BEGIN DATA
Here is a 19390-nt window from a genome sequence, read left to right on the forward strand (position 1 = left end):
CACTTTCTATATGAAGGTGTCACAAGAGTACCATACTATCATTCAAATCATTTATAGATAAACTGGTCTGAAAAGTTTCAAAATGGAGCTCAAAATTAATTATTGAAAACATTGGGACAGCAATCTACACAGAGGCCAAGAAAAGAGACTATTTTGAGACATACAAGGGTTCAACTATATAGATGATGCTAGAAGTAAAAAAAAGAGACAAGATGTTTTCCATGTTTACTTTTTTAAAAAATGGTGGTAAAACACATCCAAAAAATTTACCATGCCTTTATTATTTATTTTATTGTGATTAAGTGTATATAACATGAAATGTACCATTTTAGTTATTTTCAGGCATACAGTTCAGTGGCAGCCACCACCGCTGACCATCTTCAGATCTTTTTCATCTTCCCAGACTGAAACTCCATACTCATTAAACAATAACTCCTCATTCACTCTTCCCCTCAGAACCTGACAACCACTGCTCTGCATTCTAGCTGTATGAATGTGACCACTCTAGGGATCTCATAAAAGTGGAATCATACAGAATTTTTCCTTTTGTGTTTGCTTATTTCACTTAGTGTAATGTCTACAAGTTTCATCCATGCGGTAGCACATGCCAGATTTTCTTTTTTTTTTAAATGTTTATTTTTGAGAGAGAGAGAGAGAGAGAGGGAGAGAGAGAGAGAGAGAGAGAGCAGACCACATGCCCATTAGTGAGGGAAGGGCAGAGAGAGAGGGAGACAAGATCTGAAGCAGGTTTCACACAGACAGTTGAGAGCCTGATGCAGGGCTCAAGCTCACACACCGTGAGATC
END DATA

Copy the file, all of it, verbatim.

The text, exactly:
Here is a 19390-nt window from a genome sequence, read left to right on the forward strand (position 1 = left end):
CACTTTCTATATGAAGGTGTCACAAGAGTACCATACTATCATTCAAATCATTTATAGATAAACTGGTCTGAAAAGTTTCAAAATGGAGCTCAAAATTAATTATTGAAAACATTGGGACAGCAATCTACACAGAGGCCAAGAAAAGAGACTATTTTGAGACATACAAGGGTTCAACTATATAGATGATGCTAGAAGTAAAAAAAAGAGACAAGATGTTTTCCATGTTTACTTTTTTAAAAAATGGTGGTAAAACACATCCAAAAAATTTACCATGCCTTTATTATTTATTTTATTGTGATTAAGTGTATATAACATGAAATGTACCATTTTAGTTATTTTCAGGCATACAGTTCAGTGGCAGCCACCACCGCTGACCATCTTCAGATCTTTTTCATCTTCCCAGACTGAAACTCCATACTCATTAAACAATAACTCCTCATTCACTCTTCCCCTCAGAACCTGACAACCACTGCTCTGCATTCTAGCTGTATGAATGTGACCACTCTAGGGATCTCATAAAAGTGGAATCATACAGAATTTTTCCTTTTGTGTTTGCTTATTTCACTTAGTGTAATGTCTACAAGTTTCATCCATGCGGTAGCACATGCCAGATTTTCTTTTTTTTTTAAATGTTTATTTTTGAGAGAGAGAGAGAGAGAGAGGGAGAGAGAGAGAGAGAGAGAGAGCAGACCACATGCCCATTAGTGAGGGAAGGGCAGAGAGAGAGGGAGACAAGATCTGAAGCAGGTTTCACACAGACAGTTGAGAGCCTGATGCAGGGCTCAAGCTCACACACCGTGAGATC